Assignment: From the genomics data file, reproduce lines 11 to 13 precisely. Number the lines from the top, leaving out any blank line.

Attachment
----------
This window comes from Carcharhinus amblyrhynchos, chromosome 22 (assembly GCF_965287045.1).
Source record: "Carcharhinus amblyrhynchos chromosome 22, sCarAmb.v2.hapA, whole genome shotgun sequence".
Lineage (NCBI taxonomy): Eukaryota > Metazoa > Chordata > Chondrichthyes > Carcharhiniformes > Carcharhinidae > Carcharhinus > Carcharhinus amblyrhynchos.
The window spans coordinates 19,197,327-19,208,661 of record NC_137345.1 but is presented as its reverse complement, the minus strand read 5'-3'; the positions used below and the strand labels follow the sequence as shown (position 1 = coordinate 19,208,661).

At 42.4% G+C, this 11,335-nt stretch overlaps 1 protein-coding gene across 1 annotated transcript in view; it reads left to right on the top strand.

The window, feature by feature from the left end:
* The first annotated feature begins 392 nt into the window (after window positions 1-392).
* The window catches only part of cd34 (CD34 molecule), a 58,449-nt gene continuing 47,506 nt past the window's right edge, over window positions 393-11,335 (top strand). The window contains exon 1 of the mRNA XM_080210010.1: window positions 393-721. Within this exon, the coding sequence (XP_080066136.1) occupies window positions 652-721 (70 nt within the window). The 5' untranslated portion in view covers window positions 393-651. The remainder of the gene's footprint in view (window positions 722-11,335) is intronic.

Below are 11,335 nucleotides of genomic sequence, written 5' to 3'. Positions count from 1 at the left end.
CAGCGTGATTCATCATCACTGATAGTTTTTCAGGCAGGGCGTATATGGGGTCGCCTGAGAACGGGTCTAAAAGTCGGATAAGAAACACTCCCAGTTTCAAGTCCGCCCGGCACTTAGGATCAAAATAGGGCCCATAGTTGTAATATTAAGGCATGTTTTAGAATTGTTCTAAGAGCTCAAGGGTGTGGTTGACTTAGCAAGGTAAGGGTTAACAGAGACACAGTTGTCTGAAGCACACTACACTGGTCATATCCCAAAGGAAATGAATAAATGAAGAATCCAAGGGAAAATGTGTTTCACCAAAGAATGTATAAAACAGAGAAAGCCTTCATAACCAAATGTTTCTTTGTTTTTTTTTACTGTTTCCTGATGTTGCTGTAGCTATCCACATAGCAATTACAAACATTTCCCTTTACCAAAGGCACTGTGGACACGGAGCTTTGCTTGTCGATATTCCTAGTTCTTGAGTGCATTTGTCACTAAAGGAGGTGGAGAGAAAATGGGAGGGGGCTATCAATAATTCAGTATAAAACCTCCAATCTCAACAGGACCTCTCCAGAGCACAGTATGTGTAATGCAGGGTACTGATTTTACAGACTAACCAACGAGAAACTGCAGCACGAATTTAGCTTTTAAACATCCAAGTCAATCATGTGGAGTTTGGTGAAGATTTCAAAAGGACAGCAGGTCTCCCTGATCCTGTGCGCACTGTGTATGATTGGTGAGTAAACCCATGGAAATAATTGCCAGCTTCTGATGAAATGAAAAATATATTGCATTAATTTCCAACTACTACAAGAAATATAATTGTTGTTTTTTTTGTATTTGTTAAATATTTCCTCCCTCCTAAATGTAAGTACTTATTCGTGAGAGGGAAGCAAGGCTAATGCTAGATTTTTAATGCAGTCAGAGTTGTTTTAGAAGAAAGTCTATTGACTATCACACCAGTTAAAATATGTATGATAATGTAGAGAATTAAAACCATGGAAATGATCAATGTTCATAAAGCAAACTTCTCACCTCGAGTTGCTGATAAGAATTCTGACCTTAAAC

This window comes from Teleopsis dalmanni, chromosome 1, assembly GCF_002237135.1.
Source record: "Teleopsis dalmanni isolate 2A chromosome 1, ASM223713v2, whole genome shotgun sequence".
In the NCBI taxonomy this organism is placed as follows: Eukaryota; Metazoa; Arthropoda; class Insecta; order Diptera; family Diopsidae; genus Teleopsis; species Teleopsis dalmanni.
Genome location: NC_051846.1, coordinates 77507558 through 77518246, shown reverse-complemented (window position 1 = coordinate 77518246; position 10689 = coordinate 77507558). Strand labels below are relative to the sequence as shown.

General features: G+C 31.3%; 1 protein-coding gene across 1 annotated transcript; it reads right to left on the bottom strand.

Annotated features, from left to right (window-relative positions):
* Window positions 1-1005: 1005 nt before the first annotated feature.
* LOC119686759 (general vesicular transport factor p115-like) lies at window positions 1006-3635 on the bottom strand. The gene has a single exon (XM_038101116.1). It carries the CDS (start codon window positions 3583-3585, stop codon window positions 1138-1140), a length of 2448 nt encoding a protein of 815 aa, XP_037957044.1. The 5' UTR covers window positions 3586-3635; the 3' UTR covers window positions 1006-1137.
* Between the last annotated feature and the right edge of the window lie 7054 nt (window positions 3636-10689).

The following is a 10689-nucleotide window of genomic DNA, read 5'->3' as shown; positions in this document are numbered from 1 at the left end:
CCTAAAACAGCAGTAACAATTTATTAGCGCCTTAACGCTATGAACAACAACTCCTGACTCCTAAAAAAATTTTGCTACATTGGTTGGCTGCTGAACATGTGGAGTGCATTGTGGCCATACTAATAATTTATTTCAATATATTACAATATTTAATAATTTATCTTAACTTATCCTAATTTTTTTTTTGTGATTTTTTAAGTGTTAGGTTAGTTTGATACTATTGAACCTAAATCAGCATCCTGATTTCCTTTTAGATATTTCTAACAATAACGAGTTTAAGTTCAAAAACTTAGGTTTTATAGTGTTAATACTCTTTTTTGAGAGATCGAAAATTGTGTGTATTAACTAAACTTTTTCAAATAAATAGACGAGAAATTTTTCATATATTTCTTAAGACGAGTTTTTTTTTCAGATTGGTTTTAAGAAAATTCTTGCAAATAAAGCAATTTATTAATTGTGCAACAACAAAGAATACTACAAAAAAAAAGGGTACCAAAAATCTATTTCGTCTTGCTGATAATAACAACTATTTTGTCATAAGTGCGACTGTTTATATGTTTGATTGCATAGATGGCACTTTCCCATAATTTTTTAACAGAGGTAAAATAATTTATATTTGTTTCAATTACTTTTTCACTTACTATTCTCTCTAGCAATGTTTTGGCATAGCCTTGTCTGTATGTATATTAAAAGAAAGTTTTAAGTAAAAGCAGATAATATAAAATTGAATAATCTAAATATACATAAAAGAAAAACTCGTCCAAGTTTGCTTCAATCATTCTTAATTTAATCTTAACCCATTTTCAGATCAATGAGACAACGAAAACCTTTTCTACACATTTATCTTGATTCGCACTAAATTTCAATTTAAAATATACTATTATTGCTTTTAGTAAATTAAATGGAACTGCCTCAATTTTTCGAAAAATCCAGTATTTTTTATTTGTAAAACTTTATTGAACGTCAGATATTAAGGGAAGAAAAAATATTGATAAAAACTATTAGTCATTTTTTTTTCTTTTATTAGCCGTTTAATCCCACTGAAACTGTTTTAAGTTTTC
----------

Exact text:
This window comes from Teleopsis dalmanni, chromosome 1, assembly GCF_002237135.1.
Source record: "Teleopsis dalmanni isolate 2A chromosome 1, ASM223713v2, whole genome shotgun sequence".
In the NCBI taxonomy this organism is placed as follows: Eukaryota; Metazoa; Arthropoda; class Insecta; order Diptera; family Diopsidae; genus Teleopsis; species Teleopsis dalmanni.